David
2007-02-16 15:40:25
Steven and Marcos:
I find it really strange that you have to jump through so many hoops to get iPhoto to let users share a library. In one of their Knowledge Base articles Apple specifically says they do not recommend users to attempt to share an iPhoto library.


I can understand everyone having their own iTunes library, but my wife and I share a digital camera so there's only one collection of photos. When I downloaded the pictures from the camera she was running into trouble editing them. It was frustrating to say the least. ACL wasn't available in Panther and the accounts pref pane doesn't allow for creation and editing of groups so I decided the only practical solution was to avoid ownership altogether. I partitioned the hard drive and told OS X to ignore permissions on the second volume. Now anything we want to share goes on that volume and our personal stuff stays separate. My only worry is that Time Machine may not back up both partitions. If that's the case I may have to learn some unix.

Scott Anguish
2007-02-16 18:21:32
Using ~/Applications is perfectly fine. I do this as often as I can because, as a developer, I reinstall/upgrade the OS often and this makes it 100% easier. I avoid relying apps that require an installer and put things in System level places.


As far as Alastair's comment about Mac OS X looking there for applications..This is all done by Launch Services now, so that this is certainly not an issue if you rename it something else.


My organization of my workspace likely hasn't changed much since, oh, working on NextStep in 92. Even when I relied on Mac OS 9 for some workflow at work I used my style of workflow.

Jacob Rus
2007-02-16 18:46:53
There are a lot of misinformed comments here. OS X doesn't care where on disk you store your applications. They could be in ~/Applications or on the desktop or, heck, in ~/Dogdoo, and the system will treat them identically. The Launch Services database reads out the info.plist inside each app to determine which types of files it will read, wherever the app is on disk
Jason
2007-02-17 08:16:36
Giles, everyone is stubborn, some more than others. I admire your humility in admitting that sometimes familiar is not always better.
Scott
2007-02-17 08:54:56
Regarding /Applications and ~/Applications, it is a Good Thing to use ~/Applications, even on a single user system. However I wish Apple would buck up and implement some type of Unioning into the Finder. That way, the ~/Applications could actually be an amalgam of the contents of ~/Applications, /Applications, /System/Applications (where things like Disk Utility should live--think /bin vs /sbin), and /Network/Applications. Non-admin users would not see Admin tools and when they added new apps, they would reside in ~/Applications. Admin Users, when adding a new app, would get a dialog box asking where to install the app (This User/All Users), similar to the behavior of the PreferencePane manager (configurable). Alternatively, they could add apps directly to /Applications.
In this way, normal users wouldn't have to know about ANYTHING really outside of ~/.
Duncan D'Nuts
2007-02-17 13:59:21
NeXTstep used to make the system/user distinction with NextApps and LocalApps, where the latter was the repository for third-party apps that the entire workgroup could access. Ultimately, Apple should recognize the following hierarchy, and provide for the 'unioning' that Scott mentions:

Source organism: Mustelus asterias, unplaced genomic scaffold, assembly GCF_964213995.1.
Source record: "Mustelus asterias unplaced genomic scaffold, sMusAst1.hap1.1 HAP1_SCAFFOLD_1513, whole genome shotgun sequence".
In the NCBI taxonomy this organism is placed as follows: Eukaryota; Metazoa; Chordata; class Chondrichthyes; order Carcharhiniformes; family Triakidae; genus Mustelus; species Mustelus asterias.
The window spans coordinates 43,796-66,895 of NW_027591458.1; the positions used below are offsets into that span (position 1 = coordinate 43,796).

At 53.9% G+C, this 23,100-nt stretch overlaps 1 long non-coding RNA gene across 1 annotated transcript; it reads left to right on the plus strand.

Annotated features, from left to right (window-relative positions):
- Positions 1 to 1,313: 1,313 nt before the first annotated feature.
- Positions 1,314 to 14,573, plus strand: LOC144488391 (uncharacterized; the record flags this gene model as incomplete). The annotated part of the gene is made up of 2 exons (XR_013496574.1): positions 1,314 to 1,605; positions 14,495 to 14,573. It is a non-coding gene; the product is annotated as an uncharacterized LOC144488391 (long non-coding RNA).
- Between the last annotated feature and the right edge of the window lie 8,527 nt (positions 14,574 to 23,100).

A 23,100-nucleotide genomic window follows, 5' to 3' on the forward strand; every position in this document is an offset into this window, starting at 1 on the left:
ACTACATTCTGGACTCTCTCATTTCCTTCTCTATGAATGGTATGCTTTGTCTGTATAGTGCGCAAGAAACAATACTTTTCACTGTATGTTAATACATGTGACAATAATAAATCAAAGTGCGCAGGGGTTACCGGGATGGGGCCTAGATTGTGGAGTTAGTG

Apple apps - available to all users
Shared apps - 3rd party apps available to all
My apps - individual apps available to a single user


In theory this could be implemented with the minimum of effort, but certain 3rd-party installers (Adobe, VICE, Canon, etc.) don't honor non-admin installations. To make matters worse, Apple never clearly defined where all the support files and libraries should reside, so those get smeared across the entire file system by the aforementioned installers. I think that most people here would agree to the overall goal of flexibility WITH support-file consistency, and we're not there yet.


One thing that I would have thought would force the issue is the idea of per-seat versus site-wide software licenses. If I'm the only user on my network that has purchased Photoshop, for example, wouldn't you think that Adobe would welcome the installation option of my keeping it entirely within my home directory? Alternately, if I choose to install it in a shared apps folder, then the app in question should honor multiple license access simultaneously (which some of the more intelligent installers/apps already do). As it is now, we're dealing with installation and license mismatches like old PCs used to deal with fonts. It's well past the time to unify this stuff.

Art
2007-02-18 10:48:23
Apps do not behave the same if installed in alternate areas of the drive. I can't speak for ~/Applications or similarly-named areas, but I've seen people install Apps right on their desktop.


I've seen Firefox misbehave and also many games.


Life is short. I just install everything in the /Applications folder, as intended, and never have problems. It's not that difficult organizing anything, since Aliases are available and allow me to achieve everything mentioned in these posts 'legally.'


I keep my system lean and mean and don't stray from the paradigm of Apple and it never gives me problems.


I had to laugh, however. When I moved from Apple OS to NeXT in 1989, I attempted to do the exact same thing as the author. Things worked OK for a while, but gradually came apart. Finally, a NeXT engineer had to come out and set me straight. I saw the light at that point.

RobInNZ
2007-02-18 15:15:26
This is exactly why I sit and smile when I see people blathering on about how wonderful their life is with XXXX latest 3rd-party OS-extension utility.